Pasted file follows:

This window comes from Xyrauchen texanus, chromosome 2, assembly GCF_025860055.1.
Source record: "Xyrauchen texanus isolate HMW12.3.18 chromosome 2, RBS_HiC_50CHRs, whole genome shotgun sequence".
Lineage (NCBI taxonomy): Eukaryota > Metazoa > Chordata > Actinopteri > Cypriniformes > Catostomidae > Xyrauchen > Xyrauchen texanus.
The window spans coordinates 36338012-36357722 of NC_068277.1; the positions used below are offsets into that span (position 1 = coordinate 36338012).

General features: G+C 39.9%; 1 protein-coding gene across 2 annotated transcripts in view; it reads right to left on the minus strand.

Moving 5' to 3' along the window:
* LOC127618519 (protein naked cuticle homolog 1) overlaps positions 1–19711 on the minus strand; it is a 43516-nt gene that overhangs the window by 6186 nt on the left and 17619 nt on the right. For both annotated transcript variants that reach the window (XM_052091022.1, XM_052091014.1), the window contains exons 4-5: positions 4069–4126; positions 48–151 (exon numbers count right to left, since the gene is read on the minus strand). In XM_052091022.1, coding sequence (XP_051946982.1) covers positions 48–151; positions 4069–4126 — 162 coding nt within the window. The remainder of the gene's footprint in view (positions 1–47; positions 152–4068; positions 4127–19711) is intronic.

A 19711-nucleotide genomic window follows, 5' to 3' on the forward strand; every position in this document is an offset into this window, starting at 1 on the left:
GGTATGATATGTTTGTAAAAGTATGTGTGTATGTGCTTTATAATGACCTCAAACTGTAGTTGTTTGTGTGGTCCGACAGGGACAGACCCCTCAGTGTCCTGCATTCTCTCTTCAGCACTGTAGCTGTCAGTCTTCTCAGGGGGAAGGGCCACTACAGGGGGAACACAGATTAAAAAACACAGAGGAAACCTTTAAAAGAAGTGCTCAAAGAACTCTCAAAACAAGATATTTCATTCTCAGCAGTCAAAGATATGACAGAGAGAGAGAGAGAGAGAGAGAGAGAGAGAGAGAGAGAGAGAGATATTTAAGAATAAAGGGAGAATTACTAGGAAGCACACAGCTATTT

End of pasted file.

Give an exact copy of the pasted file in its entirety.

This window comes from Xyrauchen texanus, chromosome 2, assembly GCF_025860055.1.
Source record: "Xyrauchen texanus isolate HMW12.3.18 chromosome 2, RBS_HiC_50CHRs, whole genome shotgun sequence".
Lineage (NCBI taxonomy): Eukaryota > Metazoa > Chordata > Actinopteri > Cypriniformes > Catostomidae > Xyrauchen > Xyrauchen texanus.
The window spans coordinates 36338012-36357722 of NC_068277.1; the positions used below are offsets into that span (position 1 = coordinate 36338012).

General features: G+C 39.9%; 1 protein-coding gene across 2 annotated transcripts in view; it reads right to left on the minus strand.

Moving 5' to 3' along the window:
* LOC127618519 (protein naked cuticle homolog 1) overlaps positions 1–19711 on the minus strand; it is a 43516-nt gene that overhangs the window by 6186 nt on the left and 17619 nt on the right. For both annotated transcript variants that reach the window (XM_052091022.1, XM_052091014.1), the window contains exons 4-5: positions 4069–4126; positions 48–151 (exon numbers count right to left, since the gene is read on the minus strand). In XM_052091022.1, coding sequence (XP_051946982.1) covers positions 48–151; positions 4069–4126 — 162 coding nt within the window. The remainder of the gene's footprint in view (positions 1–47; positions 152–4068; positions 4127–19711) is intronic.

A 19711-nucleotide genomic window follows, 5' to 3' on the forward strand; every position in this document is an offset into this window, starting at 1 on the left:
GGTATGATATGTTTGTAAAAGTATGTGTGTATGTGCTTTATAATGACCTCAAACTGTAGTTGTTTGTGTGGTCCGACAGGGACAGACCCCTCAGTGTCCTGCATTCTCTCTTCAGCACTGTAGCTGTCAGTCTTCTCAGGGGGAAGGGCCACTACAGGGGGAACACAGATTAAAAAACACAGAGGAAACCTTTAAAAGAAGTGCTCAAAGAACTCTCAAAACAAGATATTTCATTCTCAGCAGTCAAAGATATGACAGAGAGAGAGAGAGAGAGAGAGAGAGAGAGAGAGAGAGAGAGAGATATTTAAGAATAAAGGGAGAATTACTAGGAAGCACACAGCTATTT